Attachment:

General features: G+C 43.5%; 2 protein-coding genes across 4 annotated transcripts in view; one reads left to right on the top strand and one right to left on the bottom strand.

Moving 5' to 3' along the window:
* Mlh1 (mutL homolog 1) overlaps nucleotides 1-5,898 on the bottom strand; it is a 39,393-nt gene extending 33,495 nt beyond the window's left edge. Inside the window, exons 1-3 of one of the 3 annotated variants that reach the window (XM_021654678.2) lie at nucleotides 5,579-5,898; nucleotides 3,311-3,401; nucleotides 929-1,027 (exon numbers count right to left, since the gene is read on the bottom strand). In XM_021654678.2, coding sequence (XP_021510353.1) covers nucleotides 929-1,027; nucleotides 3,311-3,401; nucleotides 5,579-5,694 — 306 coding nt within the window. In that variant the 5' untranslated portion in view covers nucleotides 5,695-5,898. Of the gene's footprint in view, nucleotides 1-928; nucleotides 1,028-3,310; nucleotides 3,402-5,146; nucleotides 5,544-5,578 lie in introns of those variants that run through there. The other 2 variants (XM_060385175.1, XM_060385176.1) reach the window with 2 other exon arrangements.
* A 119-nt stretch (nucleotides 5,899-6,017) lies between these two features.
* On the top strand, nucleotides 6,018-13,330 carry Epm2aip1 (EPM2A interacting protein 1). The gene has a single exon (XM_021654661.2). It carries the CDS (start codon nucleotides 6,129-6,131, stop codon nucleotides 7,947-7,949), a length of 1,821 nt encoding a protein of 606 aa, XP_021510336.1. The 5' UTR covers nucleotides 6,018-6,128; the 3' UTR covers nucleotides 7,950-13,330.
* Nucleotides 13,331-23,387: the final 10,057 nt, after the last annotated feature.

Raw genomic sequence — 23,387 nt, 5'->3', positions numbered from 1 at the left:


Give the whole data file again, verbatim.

General features: G+C 43.5%; 2 protein-coding genes across 4 annotated transcripts in view; one reads left to right on the top strand and one right to left on the bottom strand.

Moving 5' to 3' along the window:
* Mlh1 (mutL homolog 1) overlaps nucleotides 1-5,898 on the bottom strand; it is a 39,393-nt gene extending 33,495 nt beyond the window's left edge. Inside the window, exons 1-3 of one of the 3 annotated variants that reach the window (XM_021654678.2) lie at nucleotides 5,579-5,898; nucleotides 3,311-3,401; nucleotides 929-1,027 (exon numbers count right to left, since the gene is read on the bottom strand). In XM_021654678.2, coding sequence (XP_021510353.1) covers nucleotides 929-1,027; nucleotides 3,311-3,401; nucleotides 5,579-5,694 — 306 coding nt within the window. In that variant the 5' untranslated portion in view covers nucleotides 5,695-5,898. Of the gene's footprint in view, nucleotides 1-928; nucleotides 1,028-3,310; nucleotides 3,402-5,146; nucleotides 5,544-5,578 lie in introns of those variants that run through there. The other 2 variants (XM_060385175.1, XM_060385176.1) reach the window with 2 other exon arrangements.
* A 119-nt stretch (nucleotides 5,899-6,017) lies between these two features.
* On the top strand, nucleotides 6,018-13,330 carry Epm2aip1 (EPM2A interacting protein 1). The gene has a single exon (XM_021654661.2). It carries the CDS (start codon nucleotides 6,129-6,131, stop codon nucleotides 7,947-7,949), a length of 1,821 nt encoding a protein of 606 aa, XP_021510336.1. The 5' UTR covers nucleotides 6,018-6,128; the 3' UTR covers nucleotides 7,950-13,330.
* Nucleotides 13,331-23,387: the final 10,057 nt, after the last annotated feature.

Raw genomic sequence — 23,387 nt, 5'->3', positions numbered from 1 at the left: